The sounds of harness racing at Kawartha Downs will echo through the track for the last time March 30.
Track owner Harvey (Skip) Ambrose could not secure an agreement on transitional funding from the provincial government to keep the track open, which will end 40 years of horse racing at the Fraserville facility.
"Horse racing will end,” he said. "We at Kawartha Downs are unable to meet those terms. At this point, there is no transition funding that can be secured.”
In December, Kawartha Downs agreed to terms with the Ontario Lottery and Gaming on a lease agreement to have the Slots at Kawartha Downs continue to operate at the Fraserville facility after March 31, only without revenue sharing, until the province selects a private operator who will run a bundle of gaming facilities in the eastern Ontario area including Peterborough, Kingston and Belleville.
Kawartha Downs had earlier also announced that the 2013 Kawartha Speedway motor racing season at the Fraserville facility has been scrapped, except for the NASCAR Canadian Tire series championship race in the fall.
Dave Gibson, a local racer and the district representative of the Ontario Harness Horse Association, said he was devastated by the news that harness racing will end.
"I don’t even have words to describe how bad that is,” he said, calling on a cellphone from Woodbine Racetrack. "It’s terrible news for the local horse people and the people that work at Kawartha Downs.”
Local horsemen were anxiously awaiting the upcoming March 31 deadline, when the Ontario Lottery and Gaming's slots at racetracks revenue-sharing deal ends, hoping the province and smaller private tracks could come to an agreement on a new revenue model.
"It really comes as no surprise. Right now, the horse people aren’t involved whatsoever with any negotiations,” Gibson said. "We felt this was going to be a herculean task to get this done and obviously it couldn’t get done.”
Others, such as 55-year-old Terry Heffernan, who put his 50-acre farm outside Lakefield up for sale in December and sold five of his six race horses, said he foresaw the closure and decided to retire prematurely.
"I’m devastated. Absolutely,” said Heffernan, who purchased his farm 12 years ago and converted it to race horses when the slots at racetracks program began. "There are younger folks that are doing this that will never get the opportunity that I did to do it for a lifetime.”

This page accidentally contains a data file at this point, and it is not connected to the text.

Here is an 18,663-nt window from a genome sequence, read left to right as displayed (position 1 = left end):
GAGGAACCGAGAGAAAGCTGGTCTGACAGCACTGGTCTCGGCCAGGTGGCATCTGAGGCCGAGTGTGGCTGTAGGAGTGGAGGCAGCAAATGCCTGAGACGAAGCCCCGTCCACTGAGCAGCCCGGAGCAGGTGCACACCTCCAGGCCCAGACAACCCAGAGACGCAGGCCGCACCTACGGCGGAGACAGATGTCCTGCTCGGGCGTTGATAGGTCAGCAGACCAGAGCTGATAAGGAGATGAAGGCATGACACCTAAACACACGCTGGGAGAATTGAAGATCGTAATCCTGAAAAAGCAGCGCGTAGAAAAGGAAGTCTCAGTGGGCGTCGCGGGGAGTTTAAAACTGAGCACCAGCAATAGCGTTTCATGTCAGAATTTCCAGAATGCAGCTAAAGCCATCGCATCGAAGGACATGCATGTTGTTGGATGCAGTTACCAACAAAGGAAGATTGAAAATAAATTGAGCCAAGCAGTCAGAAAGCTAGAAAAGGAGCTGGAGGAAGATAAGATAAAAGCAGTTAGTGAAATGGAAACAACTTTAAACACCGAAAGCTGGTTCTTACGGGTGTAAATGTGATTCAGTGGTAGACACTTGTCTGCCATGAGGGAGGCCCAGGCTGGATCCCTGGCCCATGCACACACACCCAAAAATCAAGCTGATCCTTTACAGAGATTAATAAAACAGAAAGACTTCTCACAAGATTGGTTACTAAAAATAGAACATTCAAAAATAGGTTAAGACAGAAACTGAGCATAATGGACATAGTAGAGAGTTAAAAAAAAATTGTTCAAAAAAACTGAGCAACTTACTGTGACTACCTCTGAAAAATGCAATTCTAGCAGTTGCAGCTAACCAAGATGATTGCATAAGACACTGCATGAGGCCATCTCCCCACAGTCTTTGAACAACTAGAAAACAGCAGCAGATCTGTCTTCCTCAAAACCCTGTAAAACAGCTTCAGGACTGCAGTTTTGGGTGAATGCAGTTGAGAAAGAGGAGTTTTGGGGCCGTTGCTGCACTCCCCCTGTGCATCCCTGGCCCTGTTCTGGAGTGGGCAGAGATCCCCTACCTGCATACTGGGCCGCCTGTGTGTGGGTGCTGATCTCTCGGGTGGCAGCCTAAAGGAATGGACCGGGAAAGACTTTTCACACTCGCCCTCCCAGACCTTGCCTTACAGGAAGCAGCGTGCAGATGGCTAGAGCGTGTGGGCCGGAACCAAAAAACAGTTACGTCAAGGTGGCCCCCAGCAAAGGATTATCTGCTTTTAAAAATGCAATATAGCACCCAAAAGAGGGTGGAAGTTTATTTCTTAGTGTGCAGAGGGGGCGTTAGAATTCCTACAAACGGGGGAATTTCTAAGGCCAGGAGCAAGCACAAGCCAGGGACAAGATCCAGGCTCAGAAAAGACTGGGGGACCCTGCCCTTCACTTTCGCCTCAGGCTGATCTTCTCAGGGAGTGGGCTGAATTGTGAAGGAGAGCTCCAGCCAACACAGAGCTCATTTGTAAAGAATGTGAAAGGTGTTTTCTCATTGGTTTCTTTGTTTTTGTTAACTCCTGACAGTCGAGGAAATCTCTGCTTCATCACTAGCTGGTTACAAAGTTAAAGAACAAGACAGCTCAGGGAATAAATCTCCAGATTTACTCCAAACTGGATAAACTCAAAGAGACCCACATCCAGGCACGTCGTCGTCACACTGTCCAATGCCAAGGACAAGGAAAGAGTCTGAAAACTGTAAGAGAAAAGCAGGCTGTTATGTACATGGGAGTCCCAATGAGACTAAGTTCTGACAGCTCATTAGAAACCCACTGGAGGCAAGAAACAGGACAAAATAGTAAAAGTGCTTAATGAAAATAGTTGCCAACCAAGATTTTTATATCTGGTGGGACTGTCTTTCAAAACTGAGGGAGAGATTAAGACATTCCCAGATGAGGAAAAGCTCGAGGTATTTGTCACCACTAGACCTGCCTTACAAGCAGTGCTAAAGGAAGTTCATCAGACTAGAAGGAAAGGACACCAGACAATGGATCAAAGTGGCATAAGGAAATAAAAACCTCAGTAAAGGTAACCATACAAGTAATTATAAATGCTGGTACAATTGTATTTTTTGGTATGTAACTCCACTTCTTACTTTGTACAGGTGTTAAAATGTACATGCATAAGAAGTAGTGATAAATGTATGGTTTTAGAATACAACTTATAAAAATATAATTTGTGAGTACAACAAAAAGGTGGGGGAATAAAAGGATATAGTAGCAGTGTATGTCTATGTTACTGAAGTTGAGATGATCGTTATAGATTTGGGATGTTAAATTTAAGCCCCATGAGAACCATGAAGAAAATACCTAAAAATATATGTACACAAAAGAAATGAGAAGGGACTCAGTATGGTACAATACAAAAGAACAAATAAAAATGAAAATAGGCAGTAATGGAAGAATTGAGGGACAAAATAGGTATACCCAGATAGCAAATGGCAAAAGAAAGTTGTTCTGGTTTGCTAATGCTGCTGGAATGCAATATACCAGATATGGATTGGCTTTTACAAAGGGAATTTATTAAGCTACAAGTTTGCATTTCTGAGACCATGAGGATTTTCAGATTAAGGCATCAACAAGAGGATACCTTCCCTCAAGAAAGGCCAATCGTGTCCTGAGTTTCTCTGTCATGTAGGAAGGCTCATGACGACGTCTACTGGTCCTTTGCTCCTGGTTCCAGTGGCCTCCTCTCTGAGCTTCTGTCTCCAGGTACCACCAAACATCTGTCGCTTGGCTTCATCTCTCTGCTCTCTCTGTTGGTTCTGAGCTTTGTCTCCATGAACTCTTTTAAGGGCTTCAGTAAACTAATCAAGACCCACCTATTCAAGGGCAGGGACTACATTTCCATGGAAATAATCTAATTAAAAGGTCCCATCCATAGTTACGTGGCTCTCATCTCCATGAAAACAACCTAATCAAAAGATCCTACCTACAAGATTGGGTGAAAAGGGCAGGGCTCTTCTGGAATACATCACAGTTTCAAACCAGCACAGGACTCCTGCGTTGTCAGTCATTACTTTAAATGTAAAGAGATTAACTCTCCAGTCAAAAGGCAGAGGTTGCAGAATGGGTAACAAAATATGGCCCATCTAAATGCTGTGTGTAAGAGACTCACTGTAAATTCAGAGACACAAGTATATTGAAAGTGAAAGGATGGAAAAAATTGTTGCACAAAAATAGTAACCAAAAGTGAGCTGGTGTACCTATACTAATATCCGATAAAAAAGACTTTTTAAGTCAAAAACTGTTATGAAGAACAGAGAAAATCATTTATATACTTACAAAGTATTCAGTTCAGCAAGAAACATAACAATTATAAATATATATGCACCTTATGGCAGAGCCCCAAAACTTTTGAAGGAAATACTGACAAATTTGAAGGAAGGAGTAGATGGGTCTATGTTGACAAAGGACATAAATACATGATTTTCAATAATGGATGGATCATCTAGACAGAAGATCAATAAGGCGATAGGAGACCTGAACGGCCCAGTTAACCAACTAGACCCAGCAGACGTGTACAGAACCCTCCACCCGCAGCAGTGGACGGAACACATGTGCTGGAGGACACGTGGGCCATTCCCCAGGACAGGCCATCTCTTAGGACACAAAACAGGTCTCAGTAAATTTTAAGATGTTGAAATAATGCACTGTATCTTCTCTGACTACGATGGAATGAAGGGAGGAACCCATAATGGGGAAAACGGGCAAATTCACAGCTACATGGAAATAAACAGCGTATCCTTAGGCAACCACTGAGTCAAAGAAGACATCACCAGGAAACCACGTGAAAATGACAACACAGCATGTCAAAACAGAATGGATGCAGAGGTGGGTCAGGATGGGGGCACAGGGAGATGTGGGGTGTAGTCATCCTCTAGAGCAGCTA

Gibson said he intends to stay in the industry, but without a local track, it will be a tough go for other local racers, he said.
"Some people will just get out of the business. I’m not sure what they will do with the horses,” he said. "Not having a home race track…is going to make for a lot more travelling back and forth. People have purchased farms, bought property and have built barns and tracks for training and that investment, you can’t just walk away from.”
Premier Kathleen Wynne announced Friday in Elora, Ont. that four new transitional funding agreements had been reached with Western Fair, Clinton, Hanover and Grand River racetracks — but not with Kawartha Downs.
Peterborough MPP Jeff Leal, who is now the new premier's rural affairs minister, had told The Examiner in January he hoped Kawartha Downs would reach a deal by late February to accept the provincial government's new funding offer. Leal is currently on holidays and could not be reached for comment Monday.
The province had earlier reached deals to keep horse racing going at the Woodbine thoroughbred and harness racing track in Toronto and the Mustang harness racing track in Campbellville, between Milton and Guelph.
Ontario will have a smaller but sustainable horse-racing industry with new sources of gaming revenue in the long run, Wynne said Friday.
The agreements announced Friday with the four southwestern Ontario racetracks, which Gibson said are all non-profit tracks, are the first step in moving the industry away from the Slot Revenue Sharing program — which last year put $345 million into horse racing — and into a new funding arrangement, she said.
The government said it intends to integrate horse racing into its provincial gaming strategy, but the premier refused to speculate on how much money the horse racing industry would receive under a new arrangement.
That should be a red flag for those who are considering staying in the industry, Heffernan said.
"The simple fact that she didn’t give any percentage or any numbers, that tells me it’s just smoke and mirrors,” he said. "I’m definitely getting out. I can’t run my farm the way I used to if I can’t race.” -HTA